• I_G

    DanW94 iamcalledryan OR surfing with orphans without net

  • iamcalledryan I was orphaned at age 58, does that count?

  • iamcalledryan

    You poor little guy, want some more porridge? Well you can’t! Now go steal me some pocket watches!

  • somethingnottaken

    If I recall correctly (from the release of F.P Journe’s Steel cased minute repeater) the optimal material for sound transmission would be hard and low density. Thus neither Gold (soft and dense) nor Platinum (harder, but also denser) would be ideal – the best precious metal for minute repeater would probably be Ruthenium, as it is both harder than Platinum and far less dense than Gold. The presumably 316L stainless used by F.P. Journe would be a good choice; however, through hardened 400 stainless steel (like Damasko use) would be even better.

  • somethingnottaken

    egznyc The regular Zeitwork is probably a more practical watch; however, it’s well beyond my budge even at 1/10 th the price of the minute repeater.

  • somethingnottaken

    SteveBowden SuperStrapper It’s present on all versions of the Zeitwork.

  • somethingnottaken

    Sevenmack SuperStrapper He didn’t say it would be ONLY poster on his ceiling.

  • egznyc

    We don’t always love watches for their practicality, now, do we?
    One tenth the price of the regular Zeitwork is out of reach for me – not as an absolute but I’d be paying for not just the watch but also the divorce lawyer ;-).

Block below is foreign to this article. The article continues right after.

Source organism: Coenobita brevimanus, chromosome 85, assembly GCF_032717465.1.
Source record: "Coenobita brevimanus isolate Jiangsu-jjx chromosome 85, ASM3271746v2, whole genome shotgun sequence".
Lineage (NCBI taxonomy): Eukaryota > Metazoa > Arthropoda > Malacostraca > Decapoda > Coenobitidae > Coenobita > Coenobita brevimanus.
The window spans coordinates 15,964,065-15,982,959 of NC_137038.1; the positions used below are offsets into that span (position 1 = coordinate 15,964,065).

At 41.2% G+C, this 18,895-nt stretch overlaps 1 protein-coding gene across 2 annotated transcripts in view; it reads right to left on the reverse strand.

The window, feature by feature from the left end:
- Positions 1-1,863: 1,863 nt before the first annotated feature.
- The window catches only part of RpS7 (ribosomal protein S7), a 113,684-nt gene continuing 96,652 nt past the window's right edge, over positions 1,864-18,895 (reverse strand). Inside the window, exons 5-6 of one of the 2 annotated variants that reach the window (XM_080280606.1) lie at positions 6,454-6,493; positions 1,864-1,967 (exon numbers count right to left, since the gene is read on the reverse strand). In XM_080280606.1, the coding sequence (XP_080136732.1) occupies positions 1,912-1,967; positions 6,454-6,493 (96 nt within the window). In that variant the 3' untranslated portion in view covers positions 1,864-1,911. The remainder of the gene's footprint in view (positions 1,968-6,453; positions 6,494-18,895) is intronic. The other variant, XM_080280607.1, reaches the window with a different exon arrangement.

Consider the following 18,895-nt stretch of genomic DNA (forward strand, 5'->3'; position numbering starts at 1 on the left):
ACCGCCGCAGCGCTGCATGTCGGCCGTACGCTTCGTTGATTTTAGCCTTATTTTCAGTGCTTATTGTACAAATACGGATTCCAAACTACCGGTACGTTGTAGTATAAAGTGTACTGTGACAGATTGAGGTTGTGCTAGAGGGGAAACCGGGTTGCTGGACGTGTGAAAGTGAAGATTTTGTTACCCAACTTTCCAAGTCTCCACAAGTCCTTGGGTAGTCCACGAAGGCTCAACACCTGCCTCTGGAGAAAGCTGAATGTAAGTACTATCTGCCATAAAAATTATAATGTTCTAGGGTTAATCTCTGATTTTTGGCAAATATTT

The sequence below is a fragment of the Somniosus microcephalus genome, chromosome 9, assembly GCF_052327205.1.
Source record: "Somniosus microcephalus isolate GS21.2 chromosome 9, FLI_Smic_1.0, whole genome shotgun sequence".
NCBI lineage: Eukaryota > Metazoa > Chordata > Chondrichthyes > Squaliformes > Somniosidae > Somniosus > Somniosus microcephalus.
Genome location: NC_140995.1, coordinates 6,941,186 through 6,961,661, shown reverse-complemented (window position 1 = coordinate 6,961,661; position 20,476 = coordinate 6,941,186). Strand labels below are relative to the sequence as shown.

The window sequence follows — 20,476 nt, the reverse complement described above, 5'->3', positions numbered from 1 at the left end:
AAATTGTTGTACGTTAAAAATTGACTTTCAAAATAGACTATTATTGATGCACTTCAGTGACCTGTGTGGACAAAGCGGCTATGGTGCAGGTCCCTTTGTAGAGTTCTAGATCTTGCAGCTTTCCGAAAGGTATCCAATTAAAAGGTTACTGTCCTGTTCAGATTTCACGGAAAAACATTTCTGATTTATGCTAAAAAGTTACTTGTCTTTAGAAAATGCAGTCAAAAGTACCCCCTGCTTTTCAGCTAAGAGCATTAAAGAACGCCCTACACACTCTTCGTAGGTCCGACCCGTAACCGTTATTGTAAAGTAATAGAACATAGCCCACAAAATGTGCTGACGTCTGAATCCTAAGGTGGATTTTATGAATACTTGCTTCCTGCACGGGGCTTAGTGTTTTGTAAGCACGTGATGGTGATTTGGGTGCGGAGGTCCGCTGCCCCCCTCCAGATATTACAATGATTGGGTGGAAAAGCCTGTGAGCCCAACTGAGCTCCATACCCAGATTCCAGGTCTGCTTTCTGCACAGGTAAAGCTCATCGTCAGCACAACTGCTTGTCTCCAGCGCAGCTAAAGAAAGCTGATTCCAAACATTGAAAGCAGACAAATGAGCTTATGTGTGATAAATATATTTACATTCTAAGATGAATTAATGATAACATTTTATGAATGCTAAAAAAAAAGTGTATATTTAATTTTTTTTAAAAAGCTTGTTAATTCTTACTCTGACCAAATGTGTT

• This is quite a masterpiece, but, as such, they could address the step between the 10s and the 1s minutes. Since it seems that the minutes disks are concentric, it probably wouldn’t be unfeasible to have 1s disk with a Z profile so that it would be level with the 10s disk, if I’m imagining the mechanism correctly. Perhaps I’m being too particular, but we’re talking about half a mil here, which should indeed buy a nearly perfect watch.

    PS: it’s quite unfortunate that threads were lost in the transfer of the comments.

  • This is quite a masterpiece, but, as such, they could address the step between the 10s and the 1s minutes. Since it seems that the minutes disks are concentric, it probably wouldn’t be unfeasible to have 1s disk with a Z profile so that it would be level with the 10s disk, if I’m imagining the mechanism correctly. Perhaps I’m being too particular, but we’re talking about half a mil here, which should indeed buy a nearly perfect watch.

    PS: it’s quite unfortunate that threads were lost in the transfer of the comments.

  • Seth Lim

    finally something affordable